Radiofrequency (RF) ablation is a widely performed non-surgical procedure used to treat some types of arrhythmia, most often for supraventricular tachyarrhythmias. It’s a popular treatment method because of its high success rate and low risk of complications.
Your physician will determine the exact location of the arrhythmia source during an electrophysiology study (EPS) and, when possible, he or she will perform the RF ablation right after the study.
Radiofrequency ablation in cancer
For inoperable tumors in the liver and elsewhere, radiofrequency ablation (RFA) offers a nonsurgical, localized treatment that kills the tumor cells with heat while sparing the surrounding healthy tissue. This treatment is easier on the patient than systemic therapy or surgery. Radiofrequency ablation can be performed without affecting the patient's overall health and most people can resume their usual activities within a few days.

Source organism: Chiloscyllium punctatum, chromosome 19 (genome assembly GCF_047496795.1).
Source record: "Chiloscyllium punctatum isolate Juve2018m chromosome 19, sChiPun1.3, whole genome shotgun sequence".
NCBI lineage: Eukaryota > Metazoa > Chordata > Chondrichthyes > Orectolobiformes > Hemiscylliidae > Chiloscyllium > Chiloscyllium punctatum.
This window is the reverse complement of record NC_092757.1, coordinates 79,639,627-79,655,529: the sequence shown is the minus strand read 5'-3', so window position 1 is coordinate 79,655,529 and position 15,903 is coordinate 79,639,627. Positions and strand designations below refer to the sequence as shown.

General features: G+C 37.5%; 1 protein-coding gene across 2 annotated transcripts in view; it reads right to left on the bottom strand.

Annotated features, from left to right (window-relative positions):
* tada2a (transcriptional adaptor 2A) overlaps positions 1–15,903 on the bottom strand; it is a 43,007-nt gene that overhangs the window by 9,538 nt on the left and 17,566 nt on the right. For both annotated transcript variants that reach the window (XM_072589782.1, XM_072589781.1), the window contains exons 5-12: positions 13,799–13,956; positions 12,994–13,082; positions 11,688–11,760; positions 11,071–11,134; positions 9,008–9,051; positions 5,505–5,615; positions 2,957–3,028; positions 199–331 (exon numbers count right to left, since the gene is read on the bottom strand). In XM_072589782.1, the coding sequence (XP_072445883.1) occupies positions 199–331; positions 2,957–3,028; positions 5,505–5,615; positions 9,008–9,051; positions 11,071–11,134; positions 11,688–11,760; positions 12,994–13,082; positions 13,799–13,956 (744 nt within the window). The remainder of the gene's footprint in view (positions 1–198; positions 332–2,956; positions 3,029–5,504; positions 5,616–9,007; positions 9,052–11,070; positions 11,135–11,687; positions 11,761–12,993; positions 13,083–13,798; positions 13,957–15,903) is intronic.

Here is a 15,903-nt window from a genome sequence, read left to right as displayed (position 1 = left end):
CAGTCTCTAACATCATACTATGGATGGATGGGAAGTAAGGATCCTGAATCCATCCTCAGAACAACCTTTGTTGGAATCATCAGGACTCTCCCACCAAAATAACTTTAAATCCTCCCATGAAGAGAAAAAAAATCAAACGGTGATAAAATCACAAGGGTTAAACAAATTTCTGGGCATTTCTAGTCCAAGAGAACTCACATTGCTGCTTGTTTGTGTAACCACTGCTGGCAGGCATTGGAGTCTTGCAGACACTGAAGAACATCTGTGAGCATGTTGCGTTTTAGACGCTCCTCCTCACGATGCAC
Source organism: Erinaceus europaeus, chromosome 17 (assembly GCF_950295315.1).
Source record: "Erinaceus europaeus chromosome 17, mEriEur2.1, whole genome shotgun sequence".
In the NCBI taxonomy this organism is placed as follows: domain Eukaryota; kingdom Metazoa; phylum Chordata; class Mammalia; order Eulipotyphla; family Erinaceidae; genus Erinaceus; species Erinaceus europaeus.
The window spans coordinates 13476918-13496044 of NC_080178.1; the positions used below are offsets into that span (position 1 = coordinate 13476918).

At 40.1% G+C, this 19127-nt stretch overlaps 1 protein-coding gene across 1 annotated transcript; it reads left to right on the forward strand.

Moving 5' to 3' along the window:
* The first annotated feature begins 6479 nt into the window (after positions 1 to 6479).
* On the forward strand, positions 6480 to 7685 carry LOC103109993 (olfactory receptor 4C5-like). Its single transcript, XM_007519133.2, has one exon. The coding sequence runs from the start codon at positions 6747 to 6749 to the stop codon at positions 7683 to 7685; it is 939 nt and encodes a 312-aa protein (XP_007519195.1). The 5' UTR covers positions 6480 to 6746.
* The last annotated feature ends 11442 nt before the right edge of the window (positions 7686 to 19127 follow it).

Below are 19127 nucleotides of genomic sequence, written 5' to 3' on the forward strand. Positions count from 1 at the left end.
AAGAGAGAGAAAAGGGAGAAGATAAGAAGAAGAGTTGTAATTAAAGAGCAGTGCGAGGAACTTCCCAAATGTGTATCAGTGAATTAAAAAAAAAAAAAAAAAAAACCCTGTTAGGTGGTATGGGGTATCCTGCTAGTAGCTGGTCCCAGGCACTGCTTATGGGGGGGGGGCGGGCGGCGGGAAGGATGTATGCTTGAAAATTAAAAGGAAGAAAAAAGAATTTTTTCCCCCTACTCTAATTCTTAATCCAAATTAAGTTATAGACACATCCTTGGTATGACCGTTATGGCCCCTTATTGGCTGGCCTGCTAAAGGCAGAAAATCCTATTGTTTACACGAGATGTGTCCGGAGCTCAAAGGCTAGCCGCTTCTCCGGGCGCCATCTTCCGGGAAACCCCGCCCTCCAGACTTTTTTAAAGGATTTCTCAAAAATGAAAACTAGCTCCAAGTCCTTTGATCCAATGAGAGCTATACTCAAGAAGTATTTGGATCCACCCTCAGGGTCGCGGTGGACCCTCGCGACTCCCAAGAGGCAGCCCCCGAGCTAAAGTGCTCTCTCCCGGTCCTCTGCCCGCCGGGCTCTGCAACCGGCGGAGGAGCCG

In this procedure, the interventional radiologist guides a needle through the skin of the sleeping patient into the tumor, using CT scan or ultrasound imaging for guidance. From the tip of the needle, radiofrequency energy (similar to microwaves) is transmitted to the surrounding tumor, where it produces enough heat to cook the tissue. The dead tumor tissue shrinks slowly and forms a scar after weeks or months. The FDA has approved RFA for the treatment of liver and other tumors.
RFA is palliative and can extend patients' lives. RFA is particularly effective for smaller tumors that can be completely and permanently eradicated. Because it is a local treatment with minimal harm to surrounding healthy tissue, the treatment can be repeated if new tumors appear. Even if a tumor can not be completely eradicated by RFA, decreasing the size of a large tumor using RFA may improve a patient's quality of life by decreasing pain and disability. It is a very safe procedure, and has been available since the 1990s.